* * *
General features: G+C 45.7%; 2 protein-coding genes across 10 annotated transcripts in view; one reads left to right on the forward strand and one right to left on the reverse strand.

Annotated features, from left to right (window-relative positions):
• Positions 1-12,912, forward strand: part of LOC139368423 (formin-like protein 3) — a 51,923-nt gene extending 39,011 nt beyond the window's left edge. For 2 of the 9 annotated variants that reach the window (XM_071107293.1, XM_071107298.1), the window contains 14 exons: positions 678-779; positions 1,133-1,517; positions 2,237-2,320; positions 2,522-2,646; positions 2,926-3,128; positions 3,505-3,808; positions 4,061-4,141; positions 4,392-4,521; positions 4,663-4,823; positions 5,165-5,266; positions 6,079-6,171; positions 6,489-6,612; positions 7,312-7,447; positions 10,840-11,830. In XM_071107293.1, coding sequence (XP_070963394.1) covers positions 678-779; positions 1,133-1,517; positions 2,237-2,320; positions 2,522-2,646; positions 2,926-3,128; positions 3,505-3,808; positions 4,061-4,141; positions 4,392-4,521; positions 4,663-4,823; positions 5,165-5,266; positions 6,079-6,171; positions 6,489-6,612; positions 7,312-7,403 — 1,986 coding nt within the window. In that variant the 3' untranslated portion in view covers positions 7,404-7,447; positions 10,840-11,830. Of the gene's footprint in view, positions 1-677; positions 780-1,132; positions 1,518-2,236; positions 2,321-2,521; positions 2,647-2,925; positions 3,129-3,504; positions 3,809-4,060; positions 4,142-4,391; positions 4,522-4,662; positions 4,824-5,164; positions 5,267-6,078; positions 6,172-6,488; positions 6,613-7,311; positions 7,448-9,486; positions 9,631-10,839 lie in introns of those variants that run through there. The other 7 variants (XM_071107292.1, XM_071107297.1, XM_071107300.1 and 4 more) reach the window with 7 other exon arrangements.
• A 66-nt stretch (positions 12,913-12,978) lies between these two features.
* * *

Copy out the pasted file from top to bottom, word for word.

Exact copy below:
General features: G+C 45.7%; 2 protein-coding genes across 10 annotated transcripts in view; one reads left to right on the forward strand and one right to left on the reverse strand.

Annotated features, from left to right (window-relative positions):
• Positions 1-12,912, forward strand: part of LOC139368423 (formin-like protein 3) — a 51,923-nt gene extending 39,011 nt beyond the window's left edge. For 2 of the 9 annotated variants that reach the window (XM_071107293.1, XM_071107298.1), the window contains 14 exons: positions 678-779; positions 1,133-1,517; positions 2,237-2,320; positions 2,522-2,646; positions 2,926-3,128; positions 3,505-3,808; positions 4,061-4,141; positions 4,392-4,521; positions 4,663-4,823; positions 5,165-5,266; positions 6,079-6,171; positions 6,489-6,612; positions 7,312-7,447; positions 10,840-11,830. In XM_071107293.1, coding sequence (XP_070963394.1) covers positions 678-779; positions 1,133-1,517; positions 2,237-2,320; positions 2,522-2,646; positions 2,926-3,128; positions 3,505-3,808; positions 4,061-4,141; positions 4,392-4,521; positions 4,663-4,823; positions 5,165-5,266; positions 6,079-6,171; positions 6,489-6,612; positions 7,312-7,403 — 1,986 coding nt within the window. In that variant the 3' untranslated portion in view covers positions 7,404-7,447; positions 10,840-11,830. Of the gene's footprint in view, positions 1-677; positions 780-1,132; positions 1,518-2,236; positions 2,321-2,521; positions 2,647-2,925; positions 3,129-3,504; positions 3,809-4,060; positions 4,142-4,391; positions 4,522-4,662; positions 4,824-5,164; positions 5,267-6,078; positions 6,172-6,488; positions 6,613-7,311; positions 7,448-9,486; positions 9,631-10,839 lie in introns of those variants that run through there. The other 7 variants (XM_071107292.1, XM_071107297.1, XM_071107300.1 and 4 more) reach the window with 7 other exon arrangements.
• A 66-nt stretch (positions 12,913-12,978) lies between these two features.